UK grocer Morrisons sees profit plunge 51%

Britain's fourth-largest grocer WM Morrison saw its underlying pre-tax profit for the first six months of this year plunge 51 percent as it continues to struggle in the middle ground between budget and high-end retailers.

The group said like-for-like sales fell over 7 percent for the period, but the supermarket confirmed investors would still see dividend growth this year as chief executive Dalton Phillips pledged the chain was getting "back on the front foot".

Read MoreUK grocery market growth plummets to 10-year low

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"We are six months into the three-year plan that we set out in March and, although it is early days, I am encouraged by the progress we have made," Phillips said in a statement. He added he remains confident the business will generate £2 billion ($3.24 billion) of cash and £1 billion of cost savings over three years.

Read MoreTesco shares slump after profit forecast slashed

The pressure on the U.K.'s "big four" – Tesco, Asda, J Sainsbury and Wm Morrison has been apparent throughout this year.

Morrison's, which holds roughly 11 percent of market share, posted underlying profit before tax of £181 million, compared with £401 million in the same period last year.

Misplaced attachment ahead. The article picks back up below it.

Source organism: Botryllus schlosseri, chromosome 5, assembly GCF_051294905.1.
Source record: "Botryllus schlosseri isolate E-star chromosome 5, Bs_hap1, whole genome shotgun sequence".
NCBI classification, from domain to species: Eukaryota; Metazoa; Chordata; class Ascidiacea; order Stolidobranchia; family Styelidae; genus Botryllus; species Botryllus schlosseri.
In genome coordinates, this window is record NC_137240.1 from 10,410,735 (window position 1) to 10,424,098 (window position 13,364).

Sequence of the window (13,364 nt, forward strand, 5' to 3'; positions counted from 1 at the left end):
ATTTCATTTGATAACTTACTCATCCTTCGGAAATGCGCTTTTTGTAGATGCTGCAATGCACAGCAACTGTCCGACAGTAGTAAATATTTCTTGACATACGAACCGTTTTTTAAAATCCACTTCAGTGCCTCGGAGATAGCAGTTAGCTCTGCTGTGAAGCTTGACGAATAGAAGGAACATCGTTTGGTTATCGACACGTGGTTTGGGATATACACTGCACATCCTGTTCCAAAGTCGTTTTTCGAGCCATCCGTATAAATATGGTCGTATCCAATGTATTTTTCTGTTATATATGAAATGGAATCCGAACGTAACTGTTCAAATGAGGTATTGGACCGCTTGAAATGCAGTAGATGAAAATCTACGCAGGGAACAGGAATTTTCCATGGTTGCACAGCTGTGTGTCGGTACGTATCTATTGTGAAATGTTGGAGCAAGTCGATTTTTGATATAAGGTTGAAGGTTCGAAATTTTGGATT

Read MoreTesco: Might more investors check out?

Tesco slashed profit expectations for the year and cut its dividend, as it confirmed former Unilever executive David Lewis, would take up his role as CEO a month early at the start of September.

"What's missing in the Morrisons story right now is a consistent, sustainable market strategy," Brian Roberts, Retail Insights Director at Kantar Retail told CNBC. "Morrisons really is missing a trick here. "

Shares in Morrisons traded over 4 percent higher shortly after market open, as traders welcomed the results as slightly better than expected. Year to date shares are down almost 30 percent. Rival retailers Tesco and Sainsbury's gained around 1 percent.

Meanwhile online grocer Ocado jumped over 6 percent in early trade after reporting that retail sales rose in its third quarter. The average order size fell, however. Ocado struck a deal with Morrisons to provide its online grocery operation which was launched in January.

By CNBC's Jenny Cosgrave: Follow her on Twitter @jenny_cosgrave

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